NETworks non-equity presentation of Waitress at the Kimmel Center delivers a production that is full of sweetness, laughs, and lovely music.
There is something so comforting about the American diner. The smell of bacon, the reliably hot coffee, the servers who’s brusk care is well-worn but personal. Likewise, Waitress, feels comforting, and certainly more filling than some other recent movie-to-musical broadway adaptations.
View More Waitress Goes Down Sweet As Pie
As part of its Transformation Repertory, Quintessence Theatre Company presents one of Shakespeare’s most beguiling plays, The Winter’s Tale. Sometimes classified as a “late romance,” or a “tragi-comedy,” or simply “a problem play,” The Winter’s Tale spans two countries and 16 years.
View More Quintessence Breaking the Cycle with Tragi-Comedy The Winter’s Tale
Shawn W. Smith returns to WAITRESS in the lead role of Earl. Smith joined the national touring cast of WAITRESS in 2019 after playing an ensemble role in the show. The musical is based on the 2007 film of the same name and features music by Sara Bareilles. Smith talks to Phindie about being back in the pie shop.
View More Order Up! Interview with Shawn W. Smith of WAITRESS
Catholic Guilt might sound like a title for a heavy, depressing show, but Kelly McCaughan leads audiences on an adventure that is much more than that. The show is McCaughan’s “playful and poignant” take on her experiences with Catholicism, a mix of stand-up, improv and what they describe as “sinful audience participation”.
View More ‘Catholic Guilt’ Returns for the Fifth Annual Philadelphia Theatre Week
As the world reaches out a hand to help the Ukrainian people amidst the Russian invasion, the local Philadelphia theater community is finding its own ways to contribute. In solidarity with Ukraine, the Wilma Theater presents a special event next week featuring the work of Ukrainian playwright Natal’ya Vorozhbit, raising money for those affected by the war.
View More The Wilma Announces A Fundraiser Supporting Ukraine
Two elderly people play cards and talk about their life in Donald L. Coburn’s quietly moving play The Gin Game, winner of the 1978 Pulitzer Prize for Drama.
View More THE GIN GAME by Donald L. Coburn (1978): Chosen by Committee Episode 52
What a brave return to live theater this production is! Lantern Theater Company gives us old-time drama and powerful theater, full of big ideas and complex language, rather than a bit of fluff to amuse or console us. With a top-notch cast and clever direction by Peter DeLaurier, it’s a heady three hours.
View More Lantern Theater’s Brave Return to Stage: A Man For All Seasons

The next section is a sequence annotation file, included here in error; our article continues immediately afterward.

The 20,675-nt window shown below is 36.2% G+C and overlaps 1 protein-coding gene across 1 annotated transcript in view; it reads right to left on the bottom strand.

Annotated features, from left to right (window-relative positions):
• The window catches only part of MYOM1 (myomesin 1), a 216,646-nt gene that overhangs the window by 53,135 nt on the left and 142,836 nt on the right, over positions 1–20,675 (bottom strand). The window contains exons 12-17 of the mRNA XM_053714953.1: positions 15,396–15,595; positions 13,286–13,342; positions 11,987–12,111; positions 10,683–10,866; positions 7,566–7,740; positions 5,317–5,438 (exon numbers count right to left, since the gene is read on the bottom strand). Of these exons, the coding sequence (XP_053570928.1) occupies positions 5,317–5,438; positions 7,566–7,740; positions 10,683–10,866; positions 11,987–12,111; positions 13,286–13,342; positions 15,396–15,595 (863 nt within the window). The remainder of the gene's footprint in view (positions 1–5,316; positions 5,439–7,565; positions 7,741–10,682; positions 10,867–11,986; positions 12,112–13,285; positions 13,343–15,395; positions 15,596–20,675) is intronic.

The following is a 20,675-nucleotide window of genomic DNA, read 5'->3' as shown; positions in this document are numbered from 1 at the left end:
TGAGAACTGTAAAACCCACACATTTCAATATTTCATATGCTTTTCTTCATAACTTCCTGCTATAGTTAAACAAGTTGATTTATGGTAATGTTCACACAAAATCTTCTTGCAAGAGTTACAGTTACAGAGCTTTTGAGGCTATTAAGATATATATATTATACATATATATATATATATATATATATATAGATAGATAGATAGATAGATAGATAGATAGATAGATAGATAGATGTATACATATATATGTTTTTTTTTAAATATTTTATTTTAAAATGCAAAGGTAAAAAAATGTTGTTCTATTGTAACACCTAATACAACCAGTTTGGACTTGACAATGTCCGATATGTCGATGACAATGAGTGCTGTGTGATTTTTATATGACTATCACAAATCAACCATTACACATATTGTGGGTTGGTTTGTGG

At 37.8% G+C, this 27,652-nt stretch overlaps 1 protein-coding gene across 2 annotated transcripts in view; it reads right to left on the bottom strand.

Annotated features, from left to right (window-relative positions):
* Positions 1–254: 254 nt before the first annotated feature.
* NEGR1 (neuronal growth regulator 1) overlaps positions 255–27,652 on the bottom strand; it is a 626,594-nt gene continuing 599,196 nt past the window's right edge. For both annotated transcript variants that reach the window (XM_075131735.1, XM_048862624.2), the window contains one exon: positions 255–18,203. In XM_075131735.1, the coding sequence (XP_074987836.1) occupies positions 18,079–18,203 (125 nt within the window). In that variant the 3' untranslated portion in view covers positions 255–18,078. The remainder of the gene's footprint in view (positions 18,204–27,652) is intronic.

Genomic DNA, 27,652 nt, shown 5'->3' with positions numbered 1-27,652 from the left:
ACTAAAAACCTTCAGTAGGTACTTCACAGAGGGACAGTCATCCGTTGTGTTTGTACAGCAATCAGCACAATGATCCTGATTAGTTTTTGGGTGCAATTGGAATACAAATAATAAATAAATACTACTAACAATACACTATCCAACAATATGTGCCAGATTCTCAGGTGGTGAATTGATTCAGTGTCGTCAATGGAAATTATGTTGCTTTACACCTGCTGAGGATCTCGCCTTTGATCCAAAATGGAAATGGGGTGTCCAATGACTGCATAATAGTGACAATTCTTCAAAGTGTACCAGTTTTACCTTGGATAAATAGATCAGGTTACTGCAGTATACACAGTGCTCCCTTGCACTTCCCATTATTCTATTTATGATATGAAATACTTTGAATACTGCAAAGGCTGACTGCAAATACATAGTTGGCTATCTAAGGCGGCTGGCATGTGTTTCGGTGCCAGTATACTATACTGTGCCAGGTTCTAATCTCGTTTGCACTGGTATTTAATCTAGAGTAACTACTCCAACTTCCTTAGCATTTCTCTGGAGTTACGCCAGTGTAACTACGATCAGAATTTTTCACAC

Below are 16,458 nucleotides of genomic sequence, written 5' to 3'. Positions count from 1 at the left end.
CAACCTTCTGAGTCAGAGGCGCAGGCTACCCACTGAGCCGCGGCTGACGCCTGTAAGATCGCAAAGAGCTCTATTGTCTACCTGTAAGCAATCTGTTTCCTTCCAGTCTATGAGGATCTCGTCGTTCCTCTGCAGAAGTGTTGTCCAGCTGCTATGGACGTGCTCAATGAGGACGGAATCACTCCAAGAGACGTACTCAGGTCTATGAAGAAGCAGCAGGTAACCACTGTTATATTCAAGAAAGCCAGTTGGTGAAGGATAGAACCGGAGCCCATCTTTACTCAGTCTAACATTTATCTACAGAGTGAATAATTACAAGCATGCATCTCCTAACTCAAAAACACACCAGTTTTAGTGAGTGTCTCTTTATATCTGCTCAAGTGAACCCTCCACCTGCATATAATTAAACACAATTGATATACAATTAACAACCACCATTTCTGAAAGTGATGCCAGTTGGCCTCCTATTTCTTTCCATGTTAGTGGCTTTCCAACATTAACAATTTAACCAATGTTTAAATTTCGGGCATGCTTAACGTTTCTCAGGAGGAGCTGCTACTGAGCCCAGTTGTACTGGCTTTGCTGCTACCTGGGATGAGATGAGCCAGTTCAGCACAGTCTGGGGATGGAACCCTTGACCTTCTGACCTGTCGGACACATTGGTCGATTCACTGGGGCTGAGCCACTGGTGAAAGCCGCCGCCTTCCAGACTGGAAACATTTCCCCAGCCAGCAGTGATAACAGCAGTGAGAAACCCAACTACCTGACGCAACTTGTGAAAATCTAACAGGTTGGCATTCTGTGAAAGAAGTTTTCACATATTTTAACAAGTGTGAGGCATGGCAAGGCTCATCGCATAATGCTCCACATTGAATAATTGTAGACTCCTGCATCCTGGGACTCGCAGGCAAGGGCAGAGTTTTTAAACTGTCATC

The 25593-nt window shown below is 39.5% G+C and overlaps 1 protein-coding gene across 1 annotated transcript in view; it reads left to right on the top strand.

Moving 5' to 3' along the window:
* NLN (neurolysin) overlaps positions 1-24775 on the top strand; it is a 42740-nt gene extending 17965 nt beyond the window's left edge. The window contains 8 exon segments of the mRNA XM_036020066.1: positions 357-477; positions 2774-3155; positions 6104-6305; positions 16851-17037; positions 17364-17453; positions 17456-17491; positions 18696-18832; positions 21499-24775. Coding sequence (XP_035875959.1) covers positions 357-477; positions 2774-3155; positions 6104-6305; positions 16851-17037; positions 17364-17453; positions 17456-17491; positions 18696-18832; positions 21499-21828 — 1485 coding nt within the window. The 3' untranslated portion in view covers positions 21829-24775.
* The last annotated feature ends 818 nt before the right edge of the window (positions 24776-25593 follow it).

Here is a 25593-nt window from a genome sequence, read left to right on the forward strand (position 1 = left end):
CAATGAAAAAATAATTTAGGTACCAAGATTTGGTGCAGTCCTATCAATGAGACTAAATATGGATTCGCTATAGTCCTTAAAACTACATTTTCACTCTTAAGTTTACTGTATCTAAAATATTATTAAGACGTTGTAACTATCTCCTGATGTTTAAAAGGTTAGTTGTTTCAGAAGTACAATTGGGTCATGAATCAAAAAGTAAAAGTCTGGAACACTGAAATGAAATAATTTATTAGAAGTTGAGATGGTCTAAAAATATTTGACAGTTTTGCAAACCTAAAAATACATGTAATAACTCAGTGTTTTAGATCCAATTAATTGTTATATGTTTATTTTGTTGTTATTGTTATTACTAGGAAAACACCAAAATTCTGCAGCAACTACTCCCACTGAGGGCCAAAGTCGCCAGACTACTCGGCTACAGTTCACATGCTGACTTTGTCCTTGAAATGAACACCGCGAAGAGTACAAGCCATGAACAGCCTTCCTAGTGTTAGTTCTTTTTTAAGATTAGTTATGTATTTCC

Walking into the Forrest Theatre, patrons are assaulted by the glaringly-bright light of the stage. This production of Oklahoma!, the lights seem to say, will hide nothing. In many ways, Daniel Fish’s revival lives up to this promise.
View More A Powerful Revival: Daniel Fish’s Oklahoma!
In a post-quarantine world, we often don’t know what to expect, and the same is true of Sarah Knittel and Bradley Kristian Wrenn’s upcoming experience/performance titled MAKE A F@CKIN’ SHOW YOU POS. Sarah Knittel, one half of the director/performer duo, received our smoke signals and exited her cave long enough to discuss her work and the show with Phindie.
View More Emerging from the Dark: Sarah Knittel on MAKE A F@CKIN’ SHOW YOU POS
For millennial theater kids, it is hard to overstate the cultural importance of Rent. First produced in 1996, the contemporary retelling of Pucini’s La bohème introduced me and my peers to rock ballads, profanity, drug use, sex, homelessness, and AIDS. Presented in Philly as part of its “25th Anniversary Farewell” tour, this Rent feels adolescent, that is: young, passionate, loud, and slightly dumb.
View More Seasons of RENT: A young cast helps an aging show
The winner of the 1977 Pulitzer Prize for Drama gets the Chosen by Committee treatment this week. Michael Cristofer’s The Shadow Box got the nod…
View More The Shadow Box by actor Michael Cristofer (1977): Chosen by Committee Episode 51
Winner of the 1983 Pulitzer Prize for Drama, Marsha Norman’s two-woman play ’night, Mother is a tragedy on an intimate, rather than epic, scale. Taking place over a single night, it looks at a widowed mother and her divorced daughter, who is epileptic, depressed, and at the end of her rope. Philadelphia audiences can catch Norman’s award-winner from March 4 to March 27, 2022, in a presentation by Isis Productions starring Kirsten Quinn and Renee Richman-Weisband. Phindie spoke to director Neill Hartley about what makes this such a fitting play for our times.
View More Rich and Resonating: Neill Hartley on ’NIGHT, MOTHER from Isis Productions
Here’s an overview of some of the shows coming to the stage in Philadelphia this month.
View More March 2022 Roundup
If you missed Beautiful: The Carole King Musical during its five year run on Broadway or in its previous two Philadelphia tour appearances…chances are you…
View More BEAUTIFUL: THE CAROLE KING MUSICAL (National Tour): 60-second review
Starring in the revival of OKLAHOMA!, actor Mitch Tebo brings his 40 years of theater experience to the stage as Andrew Carnes. Tebo originally played…
View More Oh, What a Beautiful Role: Mitch Tebo in OKLAHOMA!
Humble Materials, a new theater company in residence at Philly PACK, will produce an original adaptation of MEDEA, opening February 25. “Medea is one of…
View More Theater’s Fiercest Female: New company launches with MEDEA
Anaïs Mitchell’s Hadestown is a blend of retold Greek myths, written in the rich folk-musical language of the American south, focusing on the stories of Orpheus and Eurydice, and Hades and Persephone.
View More HADESTOWN (National Tour) at the Kimmel Center